Robin Newmark leads the National Renewable Energy Laboratory’s organization that develops analytic insights and information to inform energy systems policy and investment decisions, both domestically and internationally. Leading or contributing to programs involving energy, water and climate issues, she also advises such diverse groups as the U.S. – China Expert Carbon Capture and Sequestration (CCS) Steering Committee, the Union of Concerned Scientists and the national laboratory Energy-Water Nexus consortium, is on the editorial board for Current Sustainable/Renewable Energy Reports (Springer) and a guest editor for Environmental Research Letters. (Robin.Newmark@nrel.gov)

Laixiang Sun has produced more than 120 research publications in environmental sciences and management, regional sciences and regional economics, integrated modelling, and ecological economics. He has been a leading scientist in a number of research projects sponsored by the EU; the British Academy, the Royal Academy of Engineering, and the Royal Society in the UK; and the Chinese Academy of Sciences and National Natural Sciences Foundation of China. (301-405-8131; lsun123@umd.edu)

Quanyan Zhu’s work focuses on network models that provide a formal representation of interdependency relationships among different components, allowing quantitative methods for impacts and resilient infrastructure design. These models capture relationships and pathways through which indirect impacts of disruptions ripple through society and economies. Meta-network models are given, capturing physical, cyber and human interconnections in individual infrastructures and across multiple critical infrastructures. Effects on outcomes of prototypical disastrous events are assessed. (646-997-3371; quanyan.zhu@nyu.edu)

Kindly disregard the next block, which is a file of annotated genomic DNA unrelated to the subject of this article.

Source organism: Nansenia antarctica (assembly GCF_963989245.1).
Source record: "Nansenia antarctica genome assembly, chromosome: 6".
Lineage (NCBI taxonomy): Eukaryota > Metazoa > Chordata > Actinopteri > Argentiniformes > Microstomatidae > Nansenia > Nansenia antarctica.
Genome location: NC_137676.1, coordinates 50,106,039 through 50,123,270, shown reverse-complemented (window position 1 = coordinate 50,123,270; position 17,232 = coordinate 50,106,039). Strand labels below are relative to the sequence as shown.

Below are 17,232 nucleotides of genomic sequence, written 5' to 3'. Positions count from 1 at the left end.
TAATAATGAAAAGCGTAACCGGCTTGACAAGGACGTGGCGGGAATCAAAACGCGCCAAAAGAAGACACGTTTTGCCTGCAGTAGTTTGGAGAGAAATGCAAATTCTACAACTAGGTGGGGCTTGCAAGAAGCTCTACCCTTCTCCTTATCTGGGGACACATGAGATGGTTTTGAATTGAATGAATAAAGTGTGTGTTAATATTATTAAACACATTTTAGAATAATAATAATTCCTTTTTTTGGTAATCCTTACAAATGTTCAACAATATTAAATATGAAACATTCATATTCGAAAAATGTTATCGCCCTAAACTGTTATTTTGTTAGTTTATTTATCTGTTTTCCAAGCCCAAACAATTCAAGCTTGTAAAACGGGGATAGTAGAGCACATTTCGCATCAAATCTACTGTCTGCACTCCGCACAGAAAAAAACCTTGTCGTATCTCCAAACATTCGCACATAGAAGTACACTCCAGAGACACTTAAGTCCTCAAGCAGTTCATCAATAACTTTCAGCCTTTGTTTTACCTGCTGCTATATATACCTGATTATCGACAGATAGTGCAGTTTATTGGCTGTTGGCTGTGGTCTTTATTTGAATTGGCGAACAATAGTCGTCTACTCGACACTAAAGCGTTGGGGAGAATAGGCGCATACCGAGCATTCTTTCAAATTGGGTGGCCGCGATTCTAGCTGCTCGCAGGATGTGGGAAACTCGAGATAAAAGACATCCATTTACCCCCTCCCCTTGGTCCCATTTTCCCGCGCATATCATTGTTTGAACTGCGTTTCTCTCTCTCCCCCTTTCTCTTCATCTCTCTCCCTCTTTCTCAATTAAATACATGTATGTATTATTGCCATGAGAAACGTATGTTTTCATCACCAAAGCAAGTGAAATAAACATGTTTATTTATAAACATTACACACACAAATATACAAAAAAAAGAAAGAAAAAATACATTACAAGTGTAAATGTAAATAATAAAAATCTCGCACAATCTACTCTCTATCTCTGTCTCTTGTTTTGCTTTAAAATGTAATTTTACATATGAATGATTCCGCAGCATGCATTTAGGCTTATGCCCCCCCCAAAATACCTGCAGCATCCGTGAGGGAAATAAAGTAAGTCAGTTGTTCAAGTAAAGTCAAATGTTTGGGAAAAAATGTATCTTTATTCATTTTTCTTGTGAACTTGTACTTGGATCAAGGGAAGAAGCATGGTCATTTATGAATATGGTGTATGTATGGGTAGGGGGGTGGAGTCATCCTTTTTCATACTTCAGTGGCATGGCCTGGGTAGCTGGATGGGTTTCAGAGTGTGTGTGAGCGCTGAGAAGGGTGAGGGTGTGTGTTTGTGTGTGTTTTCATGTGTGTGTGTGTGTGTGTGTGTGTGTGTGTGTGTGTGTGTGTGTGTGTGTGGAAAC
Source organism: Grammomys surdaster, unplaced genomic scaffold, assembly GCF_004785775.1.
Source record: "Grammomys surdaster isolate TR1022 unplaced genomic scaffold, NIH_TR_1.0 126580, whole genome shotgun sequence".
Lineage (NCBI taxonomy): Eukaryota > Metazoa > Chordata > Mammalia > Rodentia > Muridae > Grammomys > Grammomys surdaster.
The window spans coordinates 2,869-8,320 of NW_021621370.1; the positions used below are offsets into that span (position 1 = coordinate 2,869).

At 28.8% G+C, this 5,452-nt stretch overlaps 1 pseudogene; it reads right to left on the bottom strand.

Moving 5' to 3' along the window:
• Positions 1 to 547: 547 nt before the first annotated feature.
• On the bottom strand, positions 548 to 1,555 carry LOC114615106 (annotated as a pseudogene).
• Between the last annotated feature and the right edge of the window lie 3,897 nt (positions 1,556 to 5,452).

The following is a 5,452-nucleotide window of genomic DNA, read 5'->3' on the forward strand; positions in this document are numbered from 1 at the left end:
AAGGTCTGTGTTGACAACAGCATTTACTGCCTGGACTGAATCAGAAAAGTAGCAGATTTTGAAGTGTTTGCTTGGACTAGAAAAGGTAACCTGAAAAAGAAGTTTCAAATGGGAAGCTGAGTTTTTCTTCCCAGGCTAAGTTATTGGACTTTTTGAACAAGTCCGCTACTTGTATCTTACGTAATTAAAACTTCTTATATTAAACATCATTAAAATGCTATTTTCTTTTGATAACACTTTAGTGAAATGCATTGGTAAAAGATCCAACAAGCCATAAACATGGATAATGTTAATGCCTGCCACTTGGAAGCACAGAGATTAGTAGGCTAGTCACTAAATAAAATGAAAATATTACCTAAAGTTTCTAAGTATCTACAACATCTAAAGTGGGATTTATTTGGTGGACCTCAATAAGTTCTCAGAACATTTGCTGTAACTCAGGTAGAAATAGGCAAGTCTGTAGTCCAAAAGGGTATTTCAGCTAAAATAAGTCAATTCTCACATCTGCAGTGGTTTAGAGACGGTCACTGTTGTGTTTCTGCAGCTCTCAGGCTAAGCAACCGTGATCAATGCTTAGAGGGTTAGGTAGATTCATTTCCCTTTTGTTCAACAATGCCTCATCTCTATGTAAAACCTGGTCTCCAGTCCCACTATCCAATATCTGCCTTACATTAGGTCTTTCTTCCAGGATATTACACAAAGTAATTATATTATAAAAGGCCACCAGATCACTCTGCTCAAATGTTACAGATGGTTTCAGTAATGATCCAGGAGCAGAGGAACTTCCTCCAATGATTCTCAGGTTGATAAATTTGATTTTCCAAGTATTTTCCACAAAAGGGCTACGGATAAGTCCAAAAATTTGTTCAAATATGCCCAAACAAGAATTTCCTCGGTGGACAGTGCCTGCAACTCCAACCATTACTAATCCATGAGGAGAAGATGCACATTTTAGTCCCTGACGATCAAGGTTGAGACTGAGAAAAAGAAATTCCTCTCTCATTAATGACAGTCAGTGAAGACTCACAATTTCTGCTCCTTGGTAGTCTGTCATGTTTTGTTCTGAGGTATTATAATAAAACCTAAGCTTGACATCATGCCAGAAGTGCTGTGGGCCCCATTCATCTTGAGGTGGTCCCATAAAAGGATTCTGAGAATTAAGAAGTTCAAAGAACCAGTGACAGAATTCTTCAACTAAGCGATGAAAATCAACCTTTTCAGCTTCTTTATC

Dr. David Brown currently serves as an ARPA-E Fellow, where he works on developing new research programs. His particular focus is on the acceleration of agricultural breeding viaautomated, predictive and systems-level approaches: for improved biomass yield via the new TERRA program and for improved crop ecosystem impact and soil carbon sequestration via a forthcoming solicitation. The development of data analysis linkages and model representations between phenotypes, genotypes, and the environment is essential to realizing these goals. Prior to joining APRA-E, Dr. Brown was a Resnick Sustainability Institute Fellow at the California Institute of technology, where he developed novel thermoelectric materials. (David.R.Brown@hq.doe.gov)


  • Brian Fath, Professor, Towson University
  • Guenther Fischer, Senior Researcher, The International Institute for Applied Systems Analysis(IIASA)
  • Carey King, Research Associate, University of Texas – Austin
  • Michael Carbajales-Dale, Assistant Professor, Clemson University